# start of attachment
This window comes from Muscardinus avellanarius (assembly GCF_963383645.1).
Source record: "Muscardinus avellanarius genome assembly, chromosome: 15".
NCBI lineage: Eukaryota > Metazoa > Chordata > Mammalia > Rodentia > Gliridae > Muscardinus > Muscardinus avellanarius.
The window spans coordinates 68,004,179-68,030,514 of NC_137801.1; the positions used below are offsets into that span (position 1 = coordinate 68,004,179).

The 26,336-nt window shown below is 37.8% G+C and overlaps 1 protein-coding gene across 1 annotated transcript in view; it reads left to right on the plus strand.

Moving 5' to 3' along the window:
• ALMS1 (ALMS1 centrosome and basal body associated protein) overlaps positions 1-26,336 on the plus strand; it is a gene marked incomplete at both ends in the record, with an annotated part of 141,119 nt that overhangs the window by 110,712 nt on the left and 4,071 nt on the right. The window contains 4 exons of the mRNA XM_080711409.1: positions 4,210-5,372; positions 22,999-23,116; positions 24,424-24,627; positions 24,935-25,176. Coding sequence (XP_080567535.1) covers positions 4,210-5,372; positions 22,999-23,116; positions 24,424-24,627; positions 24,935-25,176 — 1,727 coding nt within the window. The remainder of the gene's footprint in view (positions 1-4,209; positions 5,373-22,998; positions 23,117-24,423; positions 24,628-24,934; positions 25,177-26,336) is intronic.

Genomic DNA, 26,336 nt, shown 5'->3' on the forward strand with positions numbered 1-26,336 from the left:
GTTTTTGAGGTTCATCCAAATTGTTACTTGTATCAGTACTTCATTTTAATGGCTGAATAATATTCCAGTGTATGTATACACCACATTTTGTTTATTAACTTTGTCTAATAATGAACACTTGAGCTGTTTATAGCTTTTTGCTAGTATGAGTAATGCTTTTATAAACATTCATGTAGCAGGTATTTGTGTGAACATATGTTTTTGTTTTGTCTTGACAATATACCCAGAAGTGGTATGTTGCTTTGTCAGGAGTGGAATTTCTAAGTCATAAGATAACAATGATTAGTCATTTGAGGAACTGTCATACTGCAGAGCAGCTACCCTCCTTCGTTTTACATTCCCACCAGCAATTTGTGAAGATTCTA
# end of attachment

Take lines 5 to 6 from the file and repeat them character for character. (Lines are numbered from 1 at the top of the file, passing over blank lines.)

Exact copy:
The 26,336-nt window shown below is 37.8% G+C and overlaps 1 protein-coding gene across 1 annotated transcript in view; it reads left to right on the plus strand.

Moving 5' to 3' along the window: